‘Birdsong’ by Sebastian Faulks – A two-part adaptation by Working Title Television for the BBC. Broadcast Sunday 22 January and Sunday 29 January 2012

In June 2011 we were joined on site by Eddie Redmayne and Joseph Mawle, the two actors cast to play Stephen Wraysford and Jack Firebrace in the Working Title adaptation of Sebastian Faulks’ novel ‘Birdsong’, a book which has come to occupy a permanent and celebrated place in First World War fiction. Filming in Hungary was yet to start.

LBSG member Peter Barton was Historical Consultant for the production. Because much of the film’s action takes place on the Somme battlefields (Beaumont Hamel) he invited the producers to visit La Boisselle to gain an understanding of the environment and conditions faced by tunnellers working beneath the Picardy battlefields. On Eddie and Joseph’s arrival the nature of surface and subterranean warfare at the Glory Hole was explained.

Peter Barton and Simon Jones show Joseph and Eddie the 179 Tunnelling Company mine plan

Peter Barton explaining the mine plans - there are up to eight kilometres of tunnels on site - all dug by hand

Trenches were flagged out, and shafts and inclines marked. Guided by Peter, they then went underground through the crown hole that gave access to the 1915 X Incline. They descended to a depth of about 30 feet, reaching the site of the now celebrated poem written in pencil on the chalk roof:

If in this place you are detained
Don’t look around you all in vain
But cast your net and you shall find
That every cloud is silver lined… Still

We were delighted to show the actors the site and explain some of the difficulties and dangers endured by the tunnellers. The visit was filmed by LBSG member Mike Fox BSC; some of this footage may appear on the Birdsong DVD.

Speaking with Claudie Llewellyn, one of the owners of the Glory Hole

Eddie and Joseph at the collapse providing access to 1915 X Incline









The experience had a powerful influence on both men. In recent interviews Eddie Redmayne revealed that he wrote the poem, which he described as “hope in the most horrific of circumstances”, on the cover of his script as an inspiration for the role, and as a reminder of the tunnellers and their work in the Glory Hole at La Boisselle.

The following articles mention the actors’ visits to La Boisselle in June:

Eddie Redmayne Talks About His Character In BBC’s Birdsong

The Independent: Putting on a brave front: Behind the scenes of the BBC’s epic adaptation of ‘Birdsong’

Daily Mail: I discovered a soldier’s poem etched in the wall in a tunnel under the Somme… Eddie Redmayne recalls how he drew inspiration for Birdsong

The BBC website for Birdsong is available by clicking the image below.

We are grateful to Eddie Redmayne, Joseph Mawle and the production team at Working Title for their permission to divulge this information and reproduce the images.

Article in Black Country Bugle entitled ‘Princes End miner killed in German underground blast’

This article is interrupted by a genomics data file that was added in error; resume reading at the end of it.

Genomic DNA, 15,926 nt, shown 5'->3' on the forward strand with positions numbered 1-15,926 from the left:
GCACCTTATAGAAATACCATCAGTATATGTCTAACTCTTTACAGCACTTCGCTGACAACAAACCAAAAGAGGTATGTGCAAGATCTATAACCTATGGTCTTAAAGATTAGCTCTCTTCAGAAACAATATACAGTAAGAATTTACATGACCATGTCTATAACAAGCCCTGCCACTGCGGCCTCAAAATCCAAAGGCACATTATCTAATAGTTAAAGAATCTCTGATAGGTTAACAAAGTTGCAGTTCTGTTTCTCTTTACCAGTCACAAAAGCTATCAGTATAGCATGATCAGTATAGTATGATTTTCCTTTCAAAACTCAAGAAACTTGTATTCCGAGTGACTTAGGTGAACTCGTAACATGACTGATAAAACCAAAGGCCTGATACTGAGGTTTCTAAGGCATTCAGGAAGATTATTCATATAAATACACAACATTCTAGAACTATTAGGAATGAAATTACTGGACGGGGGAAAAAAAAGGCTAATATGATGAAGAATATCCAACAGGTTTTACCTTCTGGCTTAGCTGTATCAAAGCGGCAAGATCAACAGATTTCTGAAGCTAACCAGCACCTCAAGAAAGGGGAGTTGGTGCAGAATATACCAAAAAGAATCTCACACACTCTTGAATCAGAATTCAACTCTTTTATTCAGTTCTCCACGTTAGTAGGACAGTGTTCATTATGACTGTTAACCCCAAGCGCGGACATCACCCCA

Many thanks to Andy Johnson who sent us a scan of a recent article published in the Black Country Bugle. Entitled Princes End miner killed in German underground blast, it tells of the loss of two Tipton men, Sappers John Lane and Ezekiel Parkes, who were amongst the dead from a German blast on 22 November 1915.
Further information about this incident can be found on our dedicated Tunnellers page and in the Black Country Bugle article. It can be read in full by clicking on the image below.

Article in Somerset Guardian focussing on wartime work of 179 TC tunneller

Mrs Gertrude Hillman with the Great War medals of her father, Sapper George Maule.

An article appeared in the Somerset Guardian on 10 November entitled Army worked underground which focussed on Sapper George Maule’s wartime service with 179 Tunnelling Company at La Boisselle. There is a brief mention of our work on site and a comment from George’s nephew, Barry Maule, who visited the site with his wife Sue during our Open Day weekend in October.

The full article can be read by clicking on the link:

Crater clearance on site – ongoing work

We have been joined on site this week by regular volunteers and friends. Our focus has been the continued clearance of the larger mine craters. The largest crater on site had already been cleared prior to the October open days. However, the neighbouring crater, sitting nearest to the Contalmaison road has now been cleared. This work is necessary for appreciating not only the size of each mine crater but for investigating the complexity that multiple mine blows had upon the area.

Site clearance will continue over the winter months. Please click on images to enlarge.

Looking back from German positions over the newly cleared mine crater towards Tara & Usna Hills - November 2011

The covered entrance to W Adit is visible in the middle distance behind the stumps left by the clearance team - November 2011

Looking towards Contalmaison. The Contalmaison road running through the village is just visible behind the tree – November 2011

LBSG member Iain McHenry in the newly cleared crater. The Contalmaison road runs between the crater and the houses – November 2011

Recent newspaper articles on our work at La Boisselle

Following the BBC media coverage on 3 November the story of the tunnellers at La Boisselle was picked up by a number of newspapers. We were also contacted by many people with an interest in the project, including those with relatives who served above and below ground at La Boisselle. Please click on the Newspaper names to read each story.